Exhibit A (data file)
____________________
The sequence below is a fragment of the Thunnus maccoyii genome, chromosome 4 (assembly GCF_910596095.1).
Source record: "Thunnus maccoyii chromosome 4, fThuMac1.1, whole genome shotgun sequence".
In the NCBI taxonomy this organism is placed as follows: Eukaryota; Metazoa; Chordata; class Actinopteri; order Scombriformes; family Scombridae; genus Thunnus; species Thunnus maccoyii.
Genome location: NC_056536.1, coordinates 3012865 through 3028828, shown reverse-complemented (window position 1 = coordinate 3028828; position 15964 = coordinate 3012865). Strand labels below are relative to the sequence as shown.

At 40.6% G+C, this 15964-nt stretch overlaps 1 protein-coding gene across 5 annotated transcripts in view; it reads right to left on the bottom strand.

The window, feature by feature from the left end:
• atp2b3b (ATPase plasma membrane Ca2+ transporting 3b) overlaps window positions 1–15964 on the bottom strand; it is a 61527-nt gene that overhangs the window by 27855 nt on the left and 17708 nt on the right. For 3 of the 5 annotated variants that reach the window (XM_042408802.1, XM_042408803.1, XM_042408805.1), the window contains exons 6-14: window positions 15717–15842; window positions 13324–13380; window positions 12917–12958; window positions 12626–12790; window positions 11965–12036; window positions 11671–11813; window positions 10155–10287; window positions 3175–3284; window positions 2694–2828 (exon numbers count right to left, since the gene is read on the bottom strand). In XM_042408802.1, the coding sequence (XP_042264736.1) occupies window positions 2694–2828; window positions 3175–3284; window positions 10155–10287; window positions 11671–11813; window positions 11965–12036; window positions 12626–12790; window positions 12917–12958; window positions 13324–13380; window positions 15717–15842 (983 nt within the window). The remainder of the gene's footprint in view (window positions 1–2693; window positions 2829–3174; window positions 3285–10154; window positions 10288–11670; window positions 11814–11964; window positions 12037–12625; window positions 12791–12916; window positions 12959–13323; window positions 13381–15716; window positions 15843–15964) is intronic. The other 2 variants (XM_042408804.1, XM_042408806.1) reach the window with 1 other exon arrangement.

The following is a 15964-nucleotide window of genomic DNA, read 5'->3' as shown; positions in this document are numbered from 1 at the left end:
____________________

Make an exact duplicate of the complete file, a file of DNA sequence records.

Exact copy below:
The sequence below is a fragment of the Thunnus maccoyii genome, chromosome 4 (assembly GCF_910596095.1).
Source record: "Thunnus maccoyii chromosome 4, fThuMac1.1, whole genome shotgun sequence".
In the NCBI taxonomy this organism is placed as follows: Eukaryota; Metazoa; Chordata; class Actinopteri; order Scombriformes; family Scombridae; genus Thunnus; species Thunnus maccoyii.
Genome location: NC_056536.1, coordinates 3012865 through 3028828, shown reverse-complemented (window position 1 = coordinate 3028828; position 15964 = coordinate 3012865). Strand labels below are relative to the sequence as shown.

At 40.6% G+C, this 15964-nt stretch overlaps 1 protein-coding gene across 5 annotated transcripts in view; it reads right to left on the bottom strand.

The window, feature by feature from the left end:
• atp2b3b (ATPase plasma membrane Ca2+ transporting 3b) overlaps window positions 1–15964 on the bottom strand; it is a 61527-nt gene that overhangs the window by 27855 nt on the left and 17708 nt on the right. For 3 of the 5 annotated variants that reach the window (XM_042408802.1, XM_042408803.1, XM_042408805.1), the window contains exons 6-14: window positions 15717–15842; window positions 13324–13380; window positions 12917–12958; window positions 12626–12790; window positions 11965–12036; window positions 11671–11813; window positions 10155–10287; window positions 3175–3284; window positions 2694–2828 (exon numbers count right to left, since the gene is read on the bottom strand). In XM_042408802.1, the coding sequence (XP_042264736.1) occupies window positions 2694–2828; window positions 3175–3284; window positions 10155–10287; window positions 11671–11813; window positions 11965–12036; window positions 12626–12790; window positions 12917–12958; window positions 13324–13380; window positions 15717–15842 (983 nt within the window). The remainder of the gene's footprint in view (window positions 1–2693; window positions 2829–3174; window positions 3285–10154; window positions 10288–11670; window positions 11814–11964; window positions 12037–12625; window positions 12791–12916; window positions 12959–13323; window positions 13381–15716; window positions 15843–15964) is intronic. The other 2 variants (XM_042408804.1, XM_042408806.1) reach the window with 1 other exon arrangement.

The following is a 15964-nucleotide window of genomic DNA, read 5'->3' as shown; positions in this document are numbered from 1 at the left end: